Addition: It just occurred to me that Friedman’s view of liberty is one of voluntary cooperative action. Anything more is an injustice to the individual and a serious threat to individual liberty (transferring too much power to the State through social programs like Social Security, Welfare etc and the injustice of taxation upon individuals and the dangers of the well-intentioned and do-gooders from the New Deal on). The voluntary exchanges that occur between people pursuing their own self-interest in the marketplace has been the greatest driver of human freedom and the greatest liberator from the natural human conditions of poverty, privation and want. Friedman merges Adam Smith’s invisible hand and Thomas Jefferson’s separation of powers: Free To Choose
Noam Chomsky also shares a view that the individual ought to be free to enter into voluntary cooperative action (community councils or faculties in universities), but believes that to be achieved by perhaps only anarchy (where he retreats) or anarcho syndicalism, or libertarian socialism. I don’t find anarchy to be tenable in protecting individual liberty. Via Youtube: (1 of 3) Kant, Chomsky and the Problem of Knowledge.
“Nigel: Has relativism had its day as an influential philosophical position?
Simon: No – and I don’t think it should ever die. The danger is that it gets replaced by some kind of complacent dogmatism, which is at least equally unhealthy. The Greek sceptics thought that confronting a plurality of perspectives is the beginning of wisdom, and I think they were right. It is certainly the beginning of historiography and anthropology, and if we think, for instance, of the Copernican revolution, of self-conscious science. The trick is to benefit from an imaginative awareness of diversity, without falling into a kind of “anything goes” wishy-washy nihilism or scepticism….”
It looks like we’ve been dealing with such a problem for a long time, in one form or another.
‘A strategy is not a goal like maximizing shareholder value or keeping America safe from terrorism. It’s not even a plan. It is a design — a coherent approach to defining and solving a particular problem, in which the different elements have to work together.’
And on Postrel’s analysis of Apple, that’s what it’s doing well.
‘So if you really want to be like Apple, drop the fluff- filled vision statements and magical wishes. Pretend your company’s existence is at stake, coldly evaluate the environment, and make choices. Stop thinking of strategy as meaningless verbiage or financial goals and treat it as a serious design challenge.’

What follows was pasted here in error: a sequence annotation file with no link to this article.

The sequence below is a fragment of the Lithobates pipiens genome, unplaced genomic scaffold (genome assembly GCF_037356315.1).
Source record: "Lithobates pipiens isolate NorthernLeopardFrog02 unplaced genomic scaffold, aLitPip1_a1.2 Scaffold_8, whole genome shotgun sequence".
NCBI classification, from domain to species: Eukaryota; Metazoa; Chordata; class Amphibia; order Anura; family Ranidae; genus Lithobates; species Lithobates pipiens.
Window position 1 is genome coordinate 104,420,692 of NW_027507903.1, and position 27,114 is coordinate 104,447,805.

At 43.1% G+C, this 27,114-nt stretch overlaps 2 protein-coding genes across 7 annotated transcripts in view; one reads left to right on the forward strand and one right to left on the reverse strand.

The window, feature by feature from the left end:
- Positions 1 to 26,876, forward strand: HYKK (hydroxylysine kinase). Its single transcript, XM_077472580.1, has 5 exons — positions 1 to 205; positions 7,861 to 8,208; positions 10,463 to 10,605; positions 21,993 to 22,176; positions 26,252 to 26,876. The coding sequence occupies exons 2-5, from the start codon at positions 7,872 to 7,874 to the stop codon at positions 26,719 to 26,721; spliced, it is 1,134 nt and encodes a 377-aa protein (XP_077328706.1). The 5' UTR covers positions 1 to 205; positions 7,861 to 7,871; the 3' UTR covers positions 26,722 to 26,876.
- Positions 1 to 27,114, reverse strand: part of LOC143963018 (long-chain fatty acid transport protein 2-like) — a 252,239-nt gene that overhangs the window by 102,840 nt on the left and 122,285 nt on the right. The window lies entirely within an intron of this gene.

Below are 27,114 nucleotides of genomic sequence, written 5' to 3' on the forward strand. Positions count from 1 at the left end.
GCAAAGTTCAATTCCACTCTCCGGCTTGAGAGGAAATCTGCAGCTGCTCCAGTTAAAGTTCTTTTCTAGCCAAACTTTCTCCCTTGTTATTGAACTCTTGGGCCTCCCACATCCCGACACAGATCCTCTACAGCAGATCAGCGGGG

Here are two quotations from Henry Kissinger:
“The purpose of bureaucracy is to devise a standard operating procedure which can cope effectively with most problems. A bureaucracy is efficient if the matters which it handles routinely are, in fact, the most frequent and if its procedures are relevant to their solution. If those criteria are met, the energies of the top leadership are freed to deal creatively with the unexpected occurrence or with the need for innovation. Bureaucracy becomes an obstacle when what it defines as routine does not address the most significant range of issues or when its prescribed mode of action proves irrelevant to the problem.”
“Moreover, the reputation, indeed the political survival, of most leaders depends on their ability to realize their goals, however these may have been arrived at. Whether these goals are desireable is relatively less crucial.”
Not a war on terror, but wars on terror. A deep, interesting discussion of terrorism, nationhood, law, political structures and war.
Bobbit’s professional focus is Constitutional Law. His faculty page is here, his book here. A NY Times review here, (a pretty good job), which has the last lines:
“There is also a tragic consciousness overshadowing it, evident in the fragments of poetry Mr. Bobbitt cites throughout. He quotes St. Augustine, calling the looming task “mournful work”: “sustaining relative good in the face of greater evil.”
‘In a July 2009 essay about the war in Afghanistan, I asked: “Is It Worth It?”1My answer then was yes, but only barely. Because the case for war was a close call on the merits, I anticipated that it would be controversial and hard to sustain politically, with the possibility of a left-right antiwar coalition forming against a pro-war center. It is now two years later. Has anything important changed since then?’
I remain pessimistic and unconvinced that any real developments have changed strategic realities. Our troops carry on.